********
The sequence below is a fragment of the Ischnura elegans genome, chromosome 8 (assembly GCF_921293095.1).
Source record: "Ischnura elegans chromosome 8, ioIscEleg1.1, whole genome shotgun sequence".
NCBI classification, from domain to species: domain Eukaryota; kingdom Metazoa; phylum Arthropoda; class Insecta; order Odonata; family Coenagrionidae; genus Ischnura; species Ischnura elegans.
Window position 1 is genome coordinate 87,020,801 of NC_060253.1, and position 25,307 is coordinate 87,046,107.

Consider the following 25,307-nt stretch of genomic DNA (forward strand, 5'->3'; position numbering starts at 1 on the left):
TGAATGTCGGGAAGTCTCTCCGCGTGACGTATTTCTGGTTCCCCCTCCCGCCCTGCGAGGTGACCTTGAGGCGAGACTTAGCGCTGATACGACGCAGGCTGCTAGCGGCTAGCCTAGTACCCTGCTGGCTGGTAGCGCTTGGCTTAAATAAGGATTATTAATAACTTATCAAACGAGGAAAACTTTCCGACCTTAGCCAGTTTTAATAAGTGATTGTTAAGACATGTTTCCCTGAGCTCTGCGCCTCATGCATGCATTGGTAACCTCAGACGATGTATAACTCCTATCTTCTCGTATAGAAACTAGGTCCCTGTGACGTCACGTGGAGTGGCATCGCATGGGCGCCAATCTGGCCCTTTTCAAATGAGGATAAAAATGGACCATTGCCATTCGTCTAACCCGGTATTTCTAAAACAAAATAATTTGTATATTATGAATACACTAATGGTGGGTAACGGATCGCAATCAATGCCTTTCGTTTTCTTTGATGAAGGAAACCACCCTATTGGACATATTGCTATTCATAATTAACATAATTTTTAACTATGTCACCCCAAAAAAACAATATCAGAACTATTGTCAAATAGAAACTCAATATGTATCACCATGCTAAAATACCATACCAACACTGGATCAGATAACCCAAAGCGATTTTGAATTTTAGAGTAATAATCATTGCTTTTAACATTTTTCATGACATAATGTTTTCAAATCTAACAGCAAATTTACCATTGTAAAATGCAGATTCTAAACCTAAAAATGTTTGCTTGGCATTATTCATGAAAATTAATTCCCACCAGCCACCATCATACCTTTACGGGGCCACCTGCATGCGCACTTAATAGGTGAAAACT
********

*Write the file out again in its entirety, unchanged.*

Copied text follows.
The sequence below is a fragment of the Ischnura elegans genome, chromosome 8 (assembly GCF_921293095.1).
Source record: "Ischnura elegans chromosome 8, ioIscEleg1.1, whole genome shotgun sequence".
NCBI classification, from domain to species: domain Eukaryota; kingdom Metazoa; phylum Arthropoda; class Insecta; order Odonata; family Coenagrionidae; genus Ischnura; species Ischnura elegans.
Window position 1 is genome coordinate 87,020,801 of NC_060253.1, and position 25,307 is coordinate 87,046,107.

Consider the following 25,307-nt stretch of genomic DNA (forward strand, 5'->3'; position numbering starts at 1 on the left):
TGAATGTCGGGAAGTCTCTCCGCGTGACGTATTTCTGGTTCCCCCTCCCGCCCTGCGAGGTGACCTTGAGGCGAGACTTAGCGCTGATACGACGCAGGCTGCTAGCGGCTAGCCTAGTACCCTGCTGGCTGGTAGCGCTTGGCTTAAATAAGGATTATTAATAACTTATCAAACGAGGAAAACTTTCCGACCTTAGCCAGTTTTAATAAGTGATTGTTAAGACATGTTTCCCTGAGCTCTGCGCCTCATGCATGCATTGGTAACCTCAGACGATGTATAACTCCTATCTTCTCGTATAGAAACTAGGTCCCTGTGACGTCACGTGGAGTGGCATCGCATGGGCGCCAATCTGGCCCTTTTCAAATGAGGATAAAAATGGACCATTGCCATTCGTCTAACCCGGTATTTCTAAAACAAAATAATTTGTATATTATGAATACACTAATGGTGGGTAACGGATCGCAATCAATGCCTTTCGTTTTCTTTGATGAAGGAAACCACCCTATTGGACATATTGCTATTCATAATTAACATAATTTTTAACTATGTCACCCCAAAAAAACAATATCAGAACTATTGTCAAATAGAAACTCAATATGTATCACCATGCTAAAATACCATACCAACACTGGATCAGATAACCCAAAGCGATTTTGAATTTTAGAGTAATAATCATTGCTTTTAACATTTTTCATGACATAATGTTTTCAAATCTAACAGCAAATTTACCATTGTAAAATGCAGATTCTAAACCTAAAAATGTTTGCTTGGCATTATTCATGAAAATTAATTCCCACCAGCCACCATCATACCTTTACGGGGCCACCTGCATGCGCACTTAATAGGTGAAAACT